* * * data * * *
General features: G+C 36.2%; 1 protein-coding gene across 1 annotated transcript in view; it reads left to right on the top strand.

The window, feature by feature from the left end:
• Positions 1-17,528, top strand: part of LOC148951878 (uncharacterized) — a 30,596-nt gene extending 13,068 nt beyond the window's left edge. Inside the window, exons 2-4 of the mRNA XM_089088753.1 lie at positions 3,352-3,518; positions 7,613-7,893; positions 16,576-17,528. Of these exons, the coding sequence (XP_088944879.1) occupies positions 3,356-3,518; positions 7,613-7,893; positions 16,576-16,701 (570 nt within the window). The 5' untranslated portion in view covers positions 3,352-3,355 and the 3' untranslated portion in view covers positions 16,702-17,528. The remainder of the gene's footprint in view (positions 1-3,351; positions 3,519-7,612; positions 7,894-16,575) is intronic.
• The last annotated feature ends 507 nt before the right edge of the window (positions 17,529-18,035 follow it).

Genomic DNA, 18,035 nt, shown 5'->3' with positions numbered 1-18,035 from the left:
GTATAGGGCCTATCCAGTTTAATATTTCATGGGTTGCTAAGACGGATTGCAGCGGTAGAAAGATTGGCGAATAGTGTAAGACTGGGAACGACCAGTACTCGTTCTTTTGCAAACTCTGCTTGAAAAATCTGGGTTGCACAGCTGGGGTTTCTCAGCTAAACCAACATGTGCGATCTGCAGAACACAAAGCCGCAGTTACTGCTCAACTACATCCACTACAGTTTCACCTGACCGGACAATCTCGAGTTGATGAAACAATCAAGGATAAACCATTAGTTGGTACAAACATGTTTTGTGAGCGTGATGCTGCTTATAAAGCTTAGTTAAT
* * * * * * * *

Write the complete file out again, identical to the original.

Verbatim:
General features: G+C 36.2%; 1 protein-coding gene across 1 annotated transcript in view; it reads left to right on the top strand.

The window, feature by feature from the left end:
• Positions 1-17,528, top strand: part of LOC148951878 (uncharacterized) — a 30,596-nt gene extending 13,068 nt beyond the window's left edge. Inside the window, exons 2-4 of the mRNA XM_089088753.1 lie at positions 3,352-3,518; positions 7,613-7,893; positions 16,576-17,528. Of these exons, the coding sequence (XP_088944879.1) occupies positions 3,356-3,518; positions 7,613-7,893; positions 16,576-16,701 (570 nt within the window). The 5' untranslated portion in view covers positions 3,352-3,355 and the 3' untranslated portion in view covers positions 16,702-17,528. The remainder of the gene's footprint in view (positions 1-3,351; positions 3,519-7,612; positions 7,894-16,575) is intronic.
• The last annotated feature ends 507 nt before the right edge of the window (positions 17,529-18,035 follow it).

Genomic DNA, 18,035 nt, shown 5'->3' with positions numbered 1-18,035 from the left:
GTATAGGGCCTATCCAGTTTAATATTTCATGGGTTGCTAAGACGGATTGCAGCGGTAGAAAGATTGGCGAATAGTGTAAGACTGGGAACGACCAGTACTCGTTCTTTTGCAAACTCTGCTTGAAAAATCTGGGTTGCACAGCTGGGGTTTCTCAGCTAAACCAACATGTGCGATCTGCAGAACACAAAGCCGCAGTTACTGCTCAACTACATCCACTACAGTTTCACCTGACCGGACAATCTCGAGTTGATGAAACAATCAAGGATAAACCATTAGTTGGTACAAACATGTTTTGTGAGCGTGATGCTGCTTATAAAGCTTAGTTAAT